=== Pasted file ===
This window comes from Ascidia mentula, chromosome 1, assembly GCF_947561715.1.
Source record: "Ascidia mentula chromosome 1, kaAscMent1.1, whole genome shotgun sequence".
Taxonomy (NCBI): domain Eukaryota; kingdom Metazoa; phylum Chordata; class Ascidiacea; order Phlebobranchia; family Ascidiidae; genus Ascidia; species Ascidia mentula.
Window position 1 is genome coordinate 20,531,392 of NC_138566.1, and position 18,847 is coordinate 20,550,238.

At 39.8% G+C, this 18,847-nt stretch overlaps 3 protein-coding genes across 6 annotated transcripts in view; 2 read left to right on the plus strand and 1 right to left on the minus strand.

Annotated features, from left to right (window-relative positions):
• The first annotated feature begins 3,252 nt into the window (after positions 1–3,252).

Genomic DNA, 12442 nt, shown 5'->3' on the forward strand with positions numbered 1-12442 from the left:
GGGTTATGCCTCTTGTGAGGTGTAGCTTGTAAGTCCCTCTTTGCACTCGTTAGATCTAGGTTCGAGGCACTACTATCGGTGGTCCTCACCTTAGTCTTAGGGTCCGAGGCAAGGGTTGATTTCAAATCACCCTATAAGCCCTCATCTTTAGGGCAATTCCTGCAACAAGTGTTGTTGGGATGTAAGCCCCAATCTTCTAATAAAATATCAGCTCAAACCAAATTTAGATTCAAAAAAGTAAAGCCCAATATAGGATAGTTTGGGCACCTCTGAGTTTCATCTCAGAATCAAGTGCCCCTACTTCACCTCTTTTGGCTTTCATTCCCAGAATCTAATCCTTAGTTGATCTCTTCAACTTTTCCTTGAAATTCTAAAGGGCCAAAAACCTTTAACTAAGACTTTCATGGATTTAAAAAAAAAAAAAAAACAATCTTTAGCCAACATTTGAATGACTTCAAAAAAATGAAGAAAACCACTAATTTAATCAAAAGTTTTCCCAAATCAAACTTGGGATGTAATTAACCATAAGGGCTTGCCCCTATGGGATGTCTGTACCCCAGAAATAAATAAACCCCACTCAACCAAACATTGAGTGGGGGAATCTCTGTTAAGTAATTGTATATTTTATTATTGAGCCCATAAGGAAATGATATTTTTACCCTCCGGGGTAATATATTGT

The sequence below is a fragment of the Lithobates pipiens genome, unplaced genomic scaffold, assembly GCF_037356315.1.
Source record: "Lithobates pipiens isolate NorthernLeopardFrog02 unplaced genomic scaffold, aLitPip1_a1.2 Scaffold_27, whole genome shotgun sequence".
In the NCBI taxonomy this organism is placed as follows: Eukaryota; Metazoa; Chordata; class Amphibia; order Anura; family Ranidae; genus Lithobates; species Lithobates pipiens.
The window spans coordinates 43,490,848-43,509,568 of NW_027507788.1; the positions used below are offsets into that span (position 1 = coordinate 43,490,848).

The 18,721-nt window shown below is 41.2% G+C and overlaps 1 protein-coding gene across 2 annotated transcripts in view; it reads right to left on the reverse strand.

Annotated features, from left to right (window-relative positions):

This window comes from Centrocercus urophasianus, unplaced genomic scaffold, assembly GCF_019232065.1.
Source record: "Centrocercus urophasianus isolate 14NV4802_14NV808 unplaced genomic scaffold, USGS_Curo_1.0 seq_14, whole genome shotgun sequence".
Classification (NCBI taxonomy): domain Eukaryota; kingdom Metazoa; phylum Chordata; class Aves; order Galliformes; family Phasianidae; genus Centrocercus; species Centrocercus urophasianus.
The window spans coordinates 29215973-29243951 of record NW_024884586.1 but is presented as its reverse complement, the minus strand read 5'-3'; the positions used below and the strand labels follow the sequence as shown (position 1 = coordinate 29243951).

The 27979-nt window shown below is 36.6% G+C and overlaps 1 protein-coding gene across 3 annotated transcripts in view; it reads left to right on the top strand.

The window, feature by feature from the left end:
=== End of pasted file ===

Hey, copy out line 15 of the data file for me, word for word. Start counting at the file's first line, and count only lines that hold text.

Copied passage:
Annotated features, from left to right (window-relative positions):